Judge rules Cozzens Lane Wawa can be rebuilt with gas station

Date:

Share post:

 

NORTH BRUNSWICK – Nine months after the North Brunswick Zoning Board of Adjustment denied an application to build a Wawa convenience store with a gas station at Cozzens Lane and Route 27, a judge has reversed the board’s decision.

- Advertisement -

The zoning board denied the applicant’s request for a use variance and its plan to demolish the existing convenience store in order to construct a new store with associated fueling stations, as per a resolution adopted on Sept. 19 and memorialized on Dec. 12, as well as final major site plan approval and other bulk variances.

A convenience store is a permitted use in the C-1 zone and has been for 20 years; the fueling station is not a permitted use in the neighborhood commercial zone.

According to the decision of state Superior Court Judge Thomas Daniel McCloskey, sitting in New Brunswick, dated June 15, the zoning board must grant all approvals because “a board cannot simply ignore an applicant’s experts and witnesses … nor can a local zoning board simply restate the statutory language of positive and negative criteria and justify a denial of a use variance.”

The decision continues, “While the views and opinions of neighboring property owners are important, a local zoning board cannot deny an application that is otherwise entitled to approval by accepting unfounded objections by neighbors, as was the case in this application.”

A main factor, according to the judge’s decision, is that the existing Wawa has been operational for two decades.

It is also now state law that a convenience store with associated fueling stations is considered a “single use,” according to the document, and thus “to deny Wawa the ability to add a necessary product that is an inherent part of its existing, permitted convenience store use … is clearly arbitrary, capricious and unreasonable.”

Timothy M. Prime of Prime Law, representing North Brunswick Partners, LLC, on behalf of Wawa, filed a complaint on Jan. 17, followed by a trial date of May 4.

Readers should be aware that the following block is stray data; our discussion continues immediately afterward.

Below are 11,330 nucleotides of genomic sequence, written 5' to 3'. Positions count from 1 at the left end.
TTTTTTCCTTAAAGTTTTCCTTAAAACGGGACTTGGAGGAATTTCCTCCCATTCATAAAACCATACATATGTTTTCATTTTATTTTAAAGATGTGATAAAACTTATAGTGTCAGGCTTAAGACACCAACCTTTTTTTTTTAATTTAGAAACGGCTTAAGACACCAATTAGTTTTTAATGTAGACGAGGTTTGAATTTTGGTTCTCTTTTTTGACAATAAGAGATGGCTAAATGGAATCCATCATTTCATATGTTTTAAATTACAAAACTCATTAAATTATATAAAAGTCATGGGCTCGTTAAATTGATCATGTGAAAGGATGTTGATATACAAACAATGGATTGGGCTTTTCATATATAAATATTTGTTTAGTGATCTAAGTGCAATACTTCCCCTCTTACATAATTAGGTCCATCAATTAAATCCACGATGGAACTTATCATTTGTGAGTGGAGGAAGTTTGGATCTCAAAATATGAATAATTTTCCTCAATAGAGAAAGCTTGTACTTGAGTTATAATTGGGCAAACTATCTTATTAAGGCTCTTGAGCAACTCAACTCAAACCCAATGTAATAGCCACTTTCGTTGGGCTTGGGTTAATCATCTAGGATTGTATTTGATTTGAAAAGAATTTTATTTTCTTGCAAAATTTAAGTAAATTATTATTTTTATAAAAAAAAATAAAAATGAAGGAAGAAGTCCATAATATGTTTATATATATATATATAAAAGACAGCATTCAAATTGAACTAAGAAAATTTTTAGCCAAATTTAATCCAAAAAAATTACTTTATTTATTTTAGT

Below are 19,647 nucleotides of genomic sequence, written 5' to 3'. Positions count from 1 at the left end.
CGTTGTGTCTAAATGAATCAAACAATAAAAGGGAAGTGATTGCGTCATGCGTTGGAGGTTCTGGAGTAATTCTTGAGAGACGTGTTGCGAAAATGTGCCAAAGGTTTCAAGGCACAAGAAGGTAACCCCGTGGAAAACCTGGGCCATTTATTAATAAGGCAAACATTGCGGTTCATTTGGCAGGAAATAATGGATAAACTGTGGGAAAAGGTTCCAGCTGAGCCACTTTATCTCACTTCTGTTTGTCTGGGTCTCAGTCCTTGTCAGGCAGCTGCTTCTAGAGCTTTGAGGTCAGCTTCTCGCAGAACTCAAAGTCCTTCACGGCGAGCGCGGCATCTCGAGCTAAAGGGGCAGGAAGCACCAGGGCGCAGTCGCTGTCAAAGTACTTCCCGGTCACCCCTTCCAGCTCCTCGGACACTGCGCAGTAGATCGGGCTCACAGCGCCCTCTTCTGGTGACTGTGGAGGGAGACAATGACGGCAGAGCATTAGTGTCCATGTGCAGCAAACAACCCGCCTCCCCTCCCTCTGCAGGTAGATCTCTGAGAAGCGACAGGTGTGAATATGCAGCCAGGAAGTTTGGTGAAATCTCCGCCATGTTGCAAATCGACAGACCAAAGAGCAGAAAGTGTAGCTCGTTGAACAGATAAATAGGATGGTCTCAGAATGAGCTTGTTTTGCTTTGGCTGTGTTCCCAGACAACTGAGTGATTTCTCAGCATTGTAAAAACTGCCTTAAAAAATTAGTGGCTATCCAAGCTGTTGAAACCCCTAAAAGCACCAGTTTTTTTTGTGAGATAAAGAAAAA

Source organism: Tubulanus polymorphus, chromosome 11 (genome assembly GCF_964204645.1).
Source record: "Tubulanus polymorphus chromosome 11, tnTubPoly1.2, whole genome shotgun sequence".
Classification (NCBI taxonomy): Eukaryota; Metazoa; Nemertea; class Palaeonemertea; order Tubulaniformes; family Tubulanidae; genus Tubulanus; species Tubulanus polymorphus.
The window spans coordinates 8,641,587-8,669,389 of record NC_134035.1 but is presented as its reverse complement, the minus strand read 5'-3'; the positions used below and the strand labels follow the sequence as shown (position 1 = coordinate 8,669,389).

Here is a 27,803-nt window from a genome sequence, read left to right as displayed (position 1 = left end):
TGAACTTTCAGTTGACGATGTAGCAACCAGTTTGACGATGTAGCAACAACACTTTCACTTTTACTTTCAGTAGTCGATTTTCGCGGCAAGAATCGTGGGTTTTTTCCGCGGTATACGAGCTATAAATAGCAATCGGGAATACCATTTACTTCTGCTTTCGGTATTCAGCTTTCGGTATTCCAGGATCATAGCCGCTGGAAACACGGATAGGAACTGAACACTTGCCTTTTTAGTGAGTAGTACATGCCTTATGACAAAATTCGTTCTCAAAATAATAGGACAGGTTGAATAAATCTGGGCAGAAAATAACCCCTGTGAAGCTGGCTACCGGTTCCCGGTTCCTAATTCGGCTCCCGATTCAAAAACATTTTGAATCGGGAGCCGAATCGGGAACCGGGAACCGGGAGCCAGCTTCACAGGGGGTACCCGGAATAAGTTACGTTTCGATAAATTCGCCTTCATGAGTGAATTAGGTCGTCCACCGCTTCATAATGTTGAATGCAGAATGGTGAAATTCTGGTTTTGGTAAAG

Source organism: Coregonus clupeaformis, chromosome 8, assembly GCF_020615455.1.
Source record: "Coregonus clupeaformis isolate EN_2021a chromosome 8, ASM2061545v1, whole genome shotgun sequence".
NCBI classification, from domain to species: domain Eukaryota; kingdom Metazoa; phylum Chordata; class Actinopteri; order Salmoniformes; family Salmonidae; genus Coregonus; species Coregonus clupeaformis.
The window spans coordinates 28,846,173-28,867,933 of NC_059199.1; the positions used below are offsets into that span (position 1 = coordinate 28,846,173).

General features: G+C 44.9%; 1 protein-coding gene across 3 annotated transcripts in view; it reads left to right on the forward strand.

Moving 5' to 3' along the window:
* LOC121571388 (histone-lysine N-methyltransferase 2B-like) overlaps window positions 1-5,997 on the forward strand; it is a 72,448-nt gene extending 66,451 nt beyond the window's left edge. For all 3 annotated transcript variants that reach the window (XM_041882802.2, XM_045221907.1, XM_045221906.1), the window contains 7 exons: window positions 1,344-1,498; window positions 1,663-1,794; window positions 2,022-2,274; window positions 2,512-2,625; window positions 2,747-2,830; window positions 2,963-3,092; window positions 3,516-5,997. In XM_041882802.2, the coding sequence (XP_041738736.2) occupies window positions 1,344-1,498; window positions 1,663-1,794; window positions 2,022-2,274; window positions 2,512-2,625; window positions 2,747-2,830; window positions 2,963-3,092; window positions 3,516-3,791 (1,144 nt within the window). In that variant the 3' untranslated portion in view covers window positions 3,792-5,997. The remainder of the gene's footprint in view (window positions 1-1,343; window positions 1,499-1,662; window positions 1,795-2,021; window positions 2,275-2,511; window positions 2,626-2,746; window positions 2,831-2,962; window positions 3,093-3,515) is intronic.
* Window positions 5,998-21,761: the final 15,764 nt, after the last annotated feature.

Prior to the board’s vote in September, Prime said 17 changes had been made to the site plan since its initial denial on Nov. 8, 2016, including reducing the number of gas pumps from 12 to 10; reducing the size of the new store from 5,000 square feet to 4,736 square feet; eliminating oversized parking stalls that were going to be added to the site; reducing the number of parking spaces overall; keeping the storage tanks underground; restricting delivery times from 10 p.m. to 6 a.m. and keeping deliveries on the Route 27 driveway; and increasing the setbacks.

Prime said extensive traffic studies were done and redone, and he said the site would service existing customers while trying to capture the traffic that already exists in the area.

“I do know that the client and Wawa were very happy with the judge’s decision and they look forward to remodeling the store and upgrading the store with the fueling stations as permitted by the court,” Prime said on July 2.

However, board members and residents vehemently disagreed last year.

“I think, to me, this application is very simple: Wawa has not demonstrated the need for the use of gas pumps, and the on-site traffic and congestion issues are major concerns,” zoning board member Tony Chedid said as he cast his vote to deny the application in September.

“Drivers routinely, I repeat, routinely, violate traffic safety rules. … Traffic studies mean very little to me, I’m going to tell you that right now. Have you ever seen a traffic engineer go against the application they’re representing? We have a multitude of traffic engineers: they all live on Delta Court. You want a traffic expert? Ask a neighbor,” he said.

Chedid was referring to the dozens of residents who attended and spoke at each meeting over the prior several months, citing traffic, health, space and safety concerns.

The zoning board will be required to approve the Wawa application at a meeting, to be announced, but there will be no public comment allowed, nor an appeal period, per the rules of the process.

Prime said the applicant hopes to “proceed as quickly as possible” going forward.

Michael Hritz, director of the North Brunswick Department of Community Development, had no comment. Lawrence B. Sachs, the Zoning Board attorney, could be reached by press time.

Contact Jennifer Amato at jamato@newspapermediagroup.com.

Stay Connected

213FansLike
89FollowersFollow

Current Issue

Latest News

Related articles

Shining a (Blue) Light on Bladder Cancer

By Jamison S. Jaffe, DO   Bladder cancer affects more than 86,000 people in the United States each year, according...

‘These voters were disenfranchised’

Eight residents are suing Mercer County election officials for allegedly violating their civil rights during the 2022 general...

Hopes soar as New Jersey’s bald eagle population grows

by Alison Mitchell, Co-Executive Director, New Jersey Conservation Foundation As thick snow fell on central New Jersey earlier this...

Dynamic Duo

Courtesy of the Bordentown Township Police Department National School Resource Officer (SRO) Day was celebrated on Feb. 15. SROs...